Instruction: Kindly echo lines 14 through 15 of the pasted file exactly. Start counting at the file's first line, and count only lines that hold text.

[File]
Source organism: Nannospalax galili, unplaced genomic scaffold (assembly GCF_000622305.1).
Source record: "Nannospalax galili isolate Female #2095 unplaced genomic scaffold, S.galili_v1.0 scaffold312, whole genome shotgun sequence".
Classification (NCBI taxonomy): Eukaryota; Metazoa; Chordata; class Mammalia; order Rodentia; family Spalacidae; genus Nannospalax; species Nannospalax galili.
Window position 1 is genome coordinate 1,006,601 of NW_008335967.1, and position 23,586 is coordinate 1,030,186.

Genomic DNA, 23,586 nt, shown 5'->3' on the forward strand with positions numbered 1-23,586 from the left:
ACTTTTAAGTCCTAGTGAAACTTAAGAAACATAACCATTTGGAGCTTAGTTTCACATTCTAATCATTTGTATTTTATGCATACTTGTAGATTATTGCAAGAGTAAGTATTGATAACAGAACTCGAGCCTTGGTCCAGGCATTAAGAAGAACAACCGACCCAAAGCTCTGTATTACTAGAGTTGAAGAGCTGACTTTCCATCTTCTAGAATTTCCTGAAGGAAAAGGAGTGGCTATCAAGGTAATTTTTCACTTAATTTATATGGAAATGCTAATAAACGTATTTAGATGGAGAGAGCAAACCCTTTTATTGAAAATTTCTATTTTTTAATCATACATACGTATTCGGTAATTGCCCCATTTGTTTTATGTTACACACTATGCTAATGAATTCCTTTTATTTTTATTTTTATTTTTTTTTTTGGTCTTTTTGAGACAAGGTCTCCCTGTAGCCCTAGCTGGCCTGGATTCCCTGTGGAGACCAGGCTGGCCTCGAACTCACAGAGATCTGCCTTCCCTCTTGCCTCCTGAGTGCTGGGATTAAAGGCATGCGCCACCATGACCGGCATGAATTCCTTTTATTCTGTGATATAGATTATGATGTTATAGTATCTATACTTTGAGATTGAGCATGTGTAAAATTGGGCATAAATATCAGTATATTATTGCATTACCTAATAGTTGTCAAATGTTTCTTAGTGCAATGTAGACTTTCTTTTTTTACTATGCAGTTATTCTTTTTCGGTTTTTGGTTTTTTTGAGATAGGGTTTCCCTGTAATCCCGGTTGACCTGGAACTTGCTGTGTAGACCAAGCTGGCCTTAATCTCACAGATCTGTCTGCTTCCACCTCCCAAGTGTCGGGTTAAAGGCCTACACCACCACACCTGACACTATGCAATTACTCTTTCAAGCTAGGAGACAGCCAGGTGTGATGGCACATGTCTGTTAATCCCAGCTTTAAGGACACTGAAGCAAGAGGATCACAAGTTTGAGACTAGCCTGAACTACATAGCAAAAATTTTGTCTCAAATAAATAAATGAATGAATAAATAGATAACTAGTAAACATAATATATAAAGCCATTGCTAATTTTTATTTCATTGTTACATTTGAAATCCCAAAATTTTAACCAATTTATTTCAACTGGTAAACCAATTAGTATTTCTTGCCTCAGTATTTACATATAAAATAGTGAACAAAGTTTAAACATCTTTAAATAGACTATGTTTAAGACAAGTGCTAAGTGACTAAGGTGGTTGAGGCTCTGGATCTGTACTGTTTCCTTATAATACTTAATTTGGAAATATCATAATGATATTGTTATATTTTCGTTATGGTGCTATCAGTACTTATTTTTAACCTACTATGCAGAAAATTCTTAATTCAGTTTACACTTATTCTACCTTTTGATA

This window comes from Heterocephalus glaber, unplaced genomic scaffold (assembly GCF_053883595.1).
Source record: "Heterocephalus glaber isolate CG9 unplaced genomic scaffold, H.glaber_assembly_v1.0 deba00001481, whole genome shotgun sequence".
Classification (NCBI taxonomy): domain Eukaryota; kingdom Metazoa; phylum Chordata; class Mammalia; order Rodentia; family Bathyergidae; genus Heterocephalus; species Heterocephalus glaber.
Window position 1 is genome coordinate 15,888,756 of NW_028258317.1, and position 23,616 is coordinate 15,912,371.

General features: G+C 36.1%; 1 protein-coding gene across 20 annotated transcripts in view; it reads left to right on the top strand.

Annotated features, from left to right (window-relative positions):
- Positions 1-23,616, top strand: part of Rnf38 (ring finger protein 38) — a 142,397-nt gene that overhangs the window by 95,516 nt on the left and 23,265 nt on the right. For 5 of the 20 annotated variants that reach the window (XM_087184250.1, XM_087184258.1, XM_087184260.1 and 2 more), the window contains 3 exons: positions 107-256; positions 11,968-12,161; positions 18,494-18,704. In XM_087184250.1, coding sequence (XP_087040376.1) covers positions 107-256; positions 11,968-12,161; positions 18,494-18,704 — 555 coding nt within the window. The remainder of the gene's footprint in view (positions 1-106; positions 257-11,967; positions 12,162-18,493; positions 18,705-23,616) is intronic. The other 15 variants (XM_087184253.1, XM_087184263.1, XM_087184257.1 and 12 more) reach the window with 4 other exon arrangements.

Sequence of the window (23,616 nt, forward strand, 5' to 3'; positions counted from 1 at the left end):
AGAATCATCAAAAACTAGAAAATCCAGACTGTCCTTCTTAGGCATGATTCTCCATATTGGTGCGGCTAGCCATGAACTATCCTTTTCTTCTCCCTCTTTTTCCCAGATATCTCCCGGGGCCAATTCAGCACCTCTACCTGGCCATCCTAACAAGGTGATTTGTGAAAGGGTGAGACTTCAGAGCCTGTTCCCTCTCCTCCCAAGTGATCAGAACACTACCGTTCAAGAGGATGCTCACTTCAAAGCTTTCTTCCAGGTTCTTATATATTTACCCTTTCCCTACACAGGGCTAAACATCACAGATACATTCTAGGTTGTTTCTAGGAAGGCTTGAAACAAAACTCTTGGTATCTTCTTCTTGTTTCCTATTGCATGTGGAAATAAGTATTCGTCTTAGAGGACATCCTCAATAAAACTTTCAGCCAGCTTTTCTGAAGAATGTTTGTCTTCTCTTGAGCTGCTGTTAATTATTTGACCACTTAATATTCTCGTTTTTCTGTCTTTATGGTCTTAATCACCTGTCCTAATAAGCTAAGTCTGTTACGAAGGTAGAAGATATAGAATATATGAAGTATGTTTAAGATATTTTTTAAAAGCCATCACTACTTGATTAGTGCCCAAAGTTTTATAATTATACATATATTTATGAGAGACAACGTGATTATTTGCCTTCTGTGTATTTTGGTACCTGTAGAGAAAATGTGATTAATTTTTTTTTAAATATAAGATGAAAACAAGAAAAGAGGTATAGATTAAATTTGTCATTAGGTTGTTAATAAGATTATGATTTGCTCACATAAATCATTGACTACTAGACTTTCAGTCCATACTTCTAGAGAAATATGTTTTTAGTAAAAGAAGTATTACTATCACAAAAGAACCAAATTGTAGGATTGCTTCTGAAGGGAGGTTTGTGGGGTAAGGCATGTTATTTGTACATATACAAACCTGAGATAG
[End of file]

Sequence of the window (23,616 nt, forward strand, 5' to 3'; positions counted from 1 at the left end):
AGAATCATCAAAAACTAGAAAATCCAGACTGTCCTTCTTAGGCATGATTCTCCATATTGGTGCGGCTAGCCATGAACTATCCTTTTCTTCTCCCTCTTTTTCCCAGATATCTCCCGGGGCCAATTCAGCACCTCTACCTGGCCATCCTAACAAGGTGATTTGTGAAAGGGTGAGACTTCAGAGCCTGTTCCCTCTCCTCCCAAGTGATCAGAACACTACCGTTCAAGAGGATGCTCACTTCAAAGCTTTCTTCCAGGTTCTTATATATTTACCCTTTCCCTACACAGGGCTAAACATCACAGATACATTCTAGGTTGTTTCTAGGAAGGCTTGAAACAAAACTCTTGGTATCTTCTTCTTGTTTCCTATTGCATGTGGAAATAAGTATTCGTCTTAGAGGACATCCTCAATAAAACTTTCAGCCAGCTTTTCTGAAGAATGTTTGTCTTCTCTTGAGCTGCTGTTAATTATTTGACCACTTAATATTCTCGTTTTTCTGTCTTTATGGTCTTAATCACCTGTCCTAATAAGCTAAGTCTGTTACGAAGGTAGAAGATATAGAATATATGAAGTATGTTTAAGATATTTTTTAAAAGCCATCACTACTTGATTAGTGCCCAAAGTTTTATAATTATACATATATTTATGAGAGACAACGTGATTATTTGCCTTCTGTGTATTTTGGTACCTGTAGAGAAAATGTGATTAATTTTTTTTTAAATATAAGATGAAAACAAGAAAAGAGGTATAGATTAAATTTGTCATTAGGTTGTTAATAAGATTATGATTTGCTCACATAAATCATTGACTACTAGACTTTCAGTCCATACTTCTAGAGAAATATGTTTTTAGTAAAAGAAGTATTACTATCACAAAAGAACCAAATTGTAGGATTGCTTCTGAAGGGAGGTTTGTGGGGTAAGGCATGTTATTTGTACATATACAAACCTGAGATAG